Practically anybody in this room is probably more likely to be a net buyer of stocks over the next ten years than they are a net seller, so everyone of you should prefer lower prices. If you are a net eater of hamburger over the next ten years, you want hamburger to go down unless you are a cattle producer. If you are going to be a buyer of Coca-Cola and you don’t own Coke stock, you hope the price of Coke goes down. You are looking for it to be on sale this weekend at your Supermarket. You want it to be down on the weekends not up on the weekends when you tend the Supermarket.

-Warren Buffet

Now a bear market isn’t to be confused by a market correction. They are two different things. A market correction is when the price of an asset drops roughly by 10% for a short duration usually less than 2 months. Whereas a bear market has a decrease more than 20% and the duration is much greater than 2 months. Roughly a year and a half is the average duration.

The last bear market that we had (correct me if I’m wrong) was during the years 2007-2009, the great recession. The S&P 500 lost roughly 50% of its total value during this time.

I actually remember my dad looking at his statements during this period, hands in his hair, showing extreme stress. At that time it was not wise to ask permission to go to a friend’s house and definitely not a good idea to ask for $20. I legitimately think this is what caused the gray hairs to really become dominant in my father.

It was not a happy time.

But everything turns out ok in the long run. Many years later his investments are higher than they were before the recession. You just gotta’ curl up in a ball, pretend you’re dead, hold on to dear life (your investments) and wait for the bear to go away.

So What Market Are We In Now?

We are currently in a bull market, that has been going on since 2009.. which is roughly 8 years… which is a long time… which is different… which makes people scared and nervous… which it shouldn’t, but it does.

The market has been booming actually. I keep seeing the Dow hits a new high! The Dow just passed 25,000! Etc.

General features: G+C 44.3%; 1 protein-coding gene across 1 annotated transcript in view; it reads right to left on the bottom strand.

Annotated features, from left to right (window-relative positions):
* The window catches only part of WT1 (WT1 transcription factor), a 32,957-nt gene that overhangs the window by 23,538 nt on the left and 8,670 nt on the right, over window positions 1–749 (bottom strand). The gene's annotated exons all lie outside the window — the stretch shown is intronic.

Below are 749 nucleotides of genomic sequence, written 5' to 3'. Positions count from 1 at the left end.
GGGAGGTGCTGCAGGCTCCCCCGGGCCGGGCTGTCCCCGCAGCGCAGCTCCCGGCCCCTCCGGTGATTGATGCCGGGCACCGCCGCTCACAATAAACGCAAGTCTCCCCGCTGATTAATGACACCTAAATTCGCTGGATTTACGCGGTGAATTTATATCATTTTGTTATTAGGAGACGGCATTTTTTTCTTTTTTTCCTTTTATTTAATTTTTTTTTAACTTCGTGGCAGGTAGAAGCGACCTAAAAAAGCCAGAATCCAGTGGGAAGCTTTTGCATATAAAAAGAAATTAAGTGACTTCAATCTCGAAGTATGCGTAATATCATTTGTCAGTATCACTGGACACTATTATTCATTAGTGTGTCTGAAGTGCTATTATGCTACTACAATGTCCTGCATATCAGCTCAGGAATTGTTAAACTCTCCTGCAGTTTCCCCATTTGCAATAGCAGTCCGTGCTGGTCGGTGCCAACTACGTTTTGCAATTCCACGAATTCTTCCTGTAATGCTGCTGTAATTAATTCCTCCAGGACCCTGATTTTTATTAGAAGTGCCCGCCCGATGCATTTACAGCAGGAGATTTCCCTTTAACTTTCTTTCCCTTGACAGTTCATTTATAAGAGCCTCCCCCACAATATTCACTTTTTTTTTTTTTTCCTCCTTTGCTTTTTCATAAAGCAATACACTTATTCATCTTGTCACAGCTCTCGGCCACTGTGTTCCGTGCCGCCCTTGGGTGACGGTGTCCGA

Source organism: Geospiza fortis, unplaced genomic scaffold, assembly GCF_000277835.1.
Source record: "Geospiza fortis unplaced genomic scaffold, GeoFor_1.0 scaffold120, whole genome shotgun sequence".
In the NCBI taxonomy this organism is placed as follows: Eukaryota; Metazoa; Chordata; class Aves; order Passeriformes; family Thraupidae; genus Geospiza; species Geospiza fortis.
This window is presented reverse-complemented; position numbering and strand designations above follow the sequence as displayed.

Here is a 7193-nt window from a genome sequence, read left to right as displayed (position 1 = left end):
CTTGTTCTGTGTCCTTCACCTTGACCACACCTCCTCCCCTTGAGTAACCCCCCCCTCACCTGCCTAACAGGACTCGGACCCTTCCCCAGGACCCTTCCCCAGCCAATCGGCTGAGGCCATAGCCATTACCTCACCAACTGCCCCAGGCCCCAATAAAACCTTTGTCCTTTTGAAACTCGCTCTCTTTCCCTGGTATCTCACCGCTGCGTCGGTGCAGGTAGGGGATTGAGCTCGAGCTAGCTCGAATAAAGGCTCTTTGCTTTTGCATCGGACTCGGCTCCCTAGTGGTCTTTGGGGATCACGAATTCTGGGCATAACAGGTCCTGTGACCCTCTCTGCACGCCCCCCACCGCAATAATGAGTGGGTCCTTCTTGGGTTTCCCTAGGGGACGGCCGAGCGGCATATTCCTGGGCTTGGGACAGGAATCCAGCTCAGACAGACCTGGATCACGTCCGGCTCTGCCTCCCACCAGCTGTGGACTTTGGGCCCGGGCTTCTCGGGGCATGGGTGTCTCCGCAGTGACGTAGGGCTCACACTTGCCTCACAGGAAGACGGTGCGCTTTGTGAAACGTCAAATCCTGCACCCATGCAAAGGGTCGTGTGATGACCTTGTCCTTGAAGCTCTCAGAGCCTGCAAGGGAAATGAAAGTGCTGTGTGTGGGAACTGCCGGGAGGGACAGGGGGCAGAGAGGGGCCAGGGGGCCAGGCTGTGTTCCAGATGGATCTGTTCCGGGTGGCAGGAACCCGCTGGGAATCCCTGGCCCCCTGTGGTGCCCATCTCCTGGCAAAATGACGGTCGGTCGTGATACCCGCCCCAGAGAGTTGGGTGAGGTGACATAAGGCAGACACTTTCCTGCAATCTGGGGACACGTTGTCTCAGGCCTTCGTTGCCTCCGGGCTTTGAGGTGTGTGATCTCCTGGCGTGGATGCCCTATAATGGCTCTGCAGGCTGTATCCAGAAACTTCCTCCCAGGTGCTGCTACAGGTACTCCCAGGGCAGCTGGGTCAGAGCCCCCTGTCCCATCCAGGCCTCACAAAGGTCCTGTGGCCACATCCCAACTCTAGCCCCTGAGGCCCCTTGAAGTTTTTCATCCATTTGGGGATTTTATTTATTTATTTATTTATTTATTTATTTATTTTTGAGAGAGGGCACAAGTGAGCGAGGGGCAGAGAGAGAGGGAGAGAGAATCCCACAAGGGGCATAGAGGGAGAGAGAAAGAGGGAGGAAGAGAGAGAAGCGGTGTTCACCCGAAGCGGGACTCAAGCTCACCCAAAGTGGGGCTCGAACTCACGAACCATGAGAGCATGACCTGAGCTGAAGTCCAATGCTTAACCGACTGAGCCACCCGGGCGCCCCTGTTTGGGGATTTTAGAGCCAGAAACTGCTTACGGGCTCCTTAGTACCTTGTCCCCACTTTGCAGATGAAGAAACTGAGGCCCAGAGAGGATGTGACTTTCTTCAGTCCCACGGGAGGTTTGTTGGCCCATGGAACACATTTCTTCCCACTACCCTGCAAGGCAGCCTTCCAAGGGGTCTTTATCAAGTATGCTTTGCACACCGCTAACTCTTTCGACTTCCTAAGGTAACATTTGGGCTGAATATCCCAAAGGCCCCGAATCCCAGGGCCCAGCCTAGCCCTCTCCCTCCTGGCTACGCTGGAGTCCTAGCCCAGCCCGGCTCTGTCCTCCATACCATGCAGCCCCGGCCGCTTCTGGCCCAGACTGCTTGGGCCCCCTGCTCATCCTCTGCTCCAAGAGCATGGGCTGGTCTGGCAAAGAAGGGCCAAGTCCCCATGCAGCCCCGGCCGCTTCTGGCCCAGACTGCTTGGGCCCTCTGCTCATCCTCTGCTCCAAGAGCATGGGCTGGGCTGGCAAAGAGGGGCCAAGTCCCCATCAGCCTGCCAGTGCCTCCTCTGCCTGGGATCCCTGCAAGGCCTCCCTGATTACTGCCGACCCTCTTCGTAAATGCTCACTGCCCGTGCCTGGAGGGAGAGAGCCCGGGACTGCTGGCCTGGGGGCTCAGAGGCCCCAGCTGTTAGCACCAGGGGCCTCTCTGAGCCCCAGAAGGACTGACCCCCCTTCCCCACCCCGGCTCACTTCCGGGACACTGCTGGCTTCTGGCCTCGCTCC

These statements are actually true. From last year the Dow Jones Industrial Average was 19,887.38 (Jan. 9, 2017) and now it currently is 25,397.84  (Jan. 9, 2018). This is over a 20% increase in a duration of a year. This is extremely impressive for the Dow. The year before that (2016) it was about a 13% increase.

Should I Be Investing Now?

Question: Is it better to invest in a bull market or a bear market?

Answer: Always be investing.

When we are at the top of a bull market…. invest. If we are in a middle of a bear market… invest. While in School… invest (I mean at least I am).

You need your money to be working for you (even if at times it is working against you). I can almost guarantee that in the long run, the money that you invest now will be worth much more in the future.

 

 

4 Comments on “The Bull And The Bear”

  1. That is great art work. I’m unable to draw a straight line with a ruler but my dad was an artist and I always wished that I had inherited just a little of his talent. Like your dad I have lost hundreds of thousands of dollars in the stock market, twice actually, but not really. I never sold a thing and it all came back plus lots more. Great advice, so you let your family read your blog? I haven’t had the nerve to tell family or friends how to find mine.

    1. Thanks! I actually received my artistic skills from my father. But with that I also inherited his horrible eye sight. Guess I can’t take the good without the bad.

      Glad to hear your securities increased after loosing so much. Way to stick it out. It takes some serious will power to hold on, even though it is well worth it to do so.

      I do let my family and friends read my blog! I was really anxious to tell them at first because I thought they would think it was silly. Heck, when I say “ I blog” I cant take myself seriously. Blog is such a funny word.

      But they have been extremely supportive and they actually enjoy reading the posts I make. They make up most of my viewership!
      -FSD

Leave a Reply

Your email address will not be published. Required fields are marked *